it's funny how negative "rumors" get circulated and people just hunker down and accept them. in this case how there hadn't been much snow in Nov/Dec/Jan and first part of Feb, so a lot of weekend warriors had written off the season.

also we have to take into account the "coreness" of some folks.

i'm willing to drive down to Mammoth to ski in July (2 seasons ago). I know people on these boards and over at TGR who will hike for turns well into August around Tahoe, Shasta, Yosemite. that's pretty core.

Joe and Josephine skier and skierette are quite content with the Thanksgiving or Christmas trip and then maybe one or two more before shifting gears. i have quite a few friends who are like this. they get in one or 2 weekends of decent skiing and their fix is done. they'd rather stay in SF and get drunk and hang out with their non-skiing friends.

Ha! We had the same situation here a few years ago. A bit of snow at Christmas, rain all of January, dry until mid-Febrary. The mountain was pretty thin, and some of the lower elevation areas has closed. Then, the weather turned, and we had the most incredible spring since I have lived in the area. It literally snowed nearly every day until the end of April, and I had at least a few bluebird, 1-2 feet of new snow days. I think the base at the mountain increased from 50 inches to 140 inches, which means we probably recieved close to 300 inches of snow in 10 weeks.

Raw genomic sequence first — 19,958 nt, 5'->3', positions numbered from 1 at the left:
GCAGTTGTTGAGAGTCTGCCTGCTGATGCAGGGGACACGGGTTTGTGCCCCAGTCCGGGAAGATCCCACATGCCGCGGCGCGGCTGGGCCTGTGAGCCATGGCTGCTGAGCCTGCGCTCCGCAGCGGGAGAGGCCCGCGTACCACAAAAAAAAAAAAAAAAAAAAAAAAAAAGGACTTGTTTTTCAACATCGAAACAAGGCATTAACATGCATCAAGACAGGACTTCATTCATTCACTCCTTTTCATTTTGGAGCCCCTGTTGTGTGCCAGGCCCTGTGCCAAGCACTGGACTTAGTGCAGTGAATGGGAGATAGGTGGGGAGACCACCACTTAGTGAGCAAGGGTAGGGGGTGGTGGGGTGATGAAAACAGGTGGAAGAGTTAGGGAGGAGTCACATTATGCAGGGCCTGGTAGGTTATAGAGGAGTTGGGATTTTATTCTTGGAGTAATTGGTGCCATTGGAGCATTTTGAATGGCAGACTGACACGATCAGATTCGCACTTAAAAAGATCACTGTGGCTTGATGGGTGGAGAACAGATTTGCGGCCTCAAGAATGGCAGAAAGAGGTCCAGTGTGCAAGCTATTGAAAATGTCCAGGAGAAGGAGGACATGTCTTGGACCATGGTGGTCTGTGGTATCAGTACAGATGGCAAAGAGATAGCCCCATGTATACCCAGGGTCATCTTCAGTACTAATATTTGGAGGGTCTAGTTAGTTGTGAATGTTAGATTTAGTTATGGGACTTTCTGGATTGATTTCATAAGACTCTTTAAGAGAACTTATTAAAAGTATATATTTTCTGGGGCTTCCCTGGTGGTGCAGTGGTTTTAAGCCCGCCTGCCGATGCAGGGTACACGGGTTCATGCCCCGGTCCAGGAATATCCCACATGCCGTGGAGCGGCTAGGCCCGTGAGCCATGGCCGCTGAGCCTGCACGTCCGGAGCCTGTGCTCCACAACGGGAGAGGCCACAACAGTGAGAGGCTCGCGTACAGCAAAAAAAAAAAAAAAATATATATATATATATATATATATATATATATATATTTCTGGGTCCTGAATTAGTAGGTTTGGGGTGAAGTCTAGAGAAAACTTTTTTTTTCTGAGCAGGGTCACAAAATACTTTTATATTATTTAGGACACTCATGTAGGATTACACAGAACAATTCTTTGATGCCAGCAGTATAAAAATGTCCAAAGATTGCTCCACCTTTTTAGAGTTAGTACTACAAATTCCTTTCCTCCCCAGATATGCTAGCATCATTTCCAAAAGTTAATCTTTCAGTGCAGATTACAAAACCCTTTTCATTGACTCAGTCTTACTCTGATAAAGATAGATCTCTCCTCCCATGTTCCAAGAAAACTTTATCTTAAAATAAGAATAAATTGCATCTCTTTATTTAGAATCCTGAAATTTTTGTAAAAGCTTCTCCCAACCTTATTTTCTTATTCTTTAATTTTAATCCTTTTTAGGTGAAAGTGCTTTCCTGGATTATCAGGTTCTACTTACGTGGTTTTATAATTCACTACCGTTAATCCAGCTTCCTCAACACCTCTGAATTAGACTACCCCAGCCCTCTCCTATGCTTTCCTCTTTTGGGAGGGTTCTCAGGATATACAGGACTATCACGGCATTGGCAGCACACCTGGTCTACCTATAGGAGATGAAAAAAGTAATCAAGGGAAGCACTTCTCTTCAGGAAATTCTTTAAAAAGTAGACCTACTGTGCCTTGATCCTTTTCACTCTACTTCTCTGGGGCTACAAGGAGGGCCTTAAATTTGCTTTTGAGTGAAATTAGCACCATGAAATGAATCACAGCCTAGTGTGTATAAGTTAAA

Yet, the mountain was completely empty. People were coming into the shop in April, asking me "hey, I thought the mountain was closed!" and I would tell them "yeah, it was thin 2 months ago, but has been snowing since. Didn't you notice the 16 inches of cold rainfall you have been sitting through the past 2 months in Portland? Well, that does turn into snow once it runs into the Cascades! We have a 120 inch base now". How long have you lived in Oregon? It seems that once people decide the skiing is good, or crap, or whatever, their opinion is formed througout the year. If the season starts strong and people get in some good turns in December, they will come up more often, no matter what happens. If Christmas sucks, they will write off the season, even though we ski up until May around here (and Christmas usually does suck, as the snow is wet and the mountain usually is in whiteout conditions).

I find this odd. It isn't like you can't see the mountain from Portland, covered in white, and see for yourself that, hey, there might be skiing up there after all.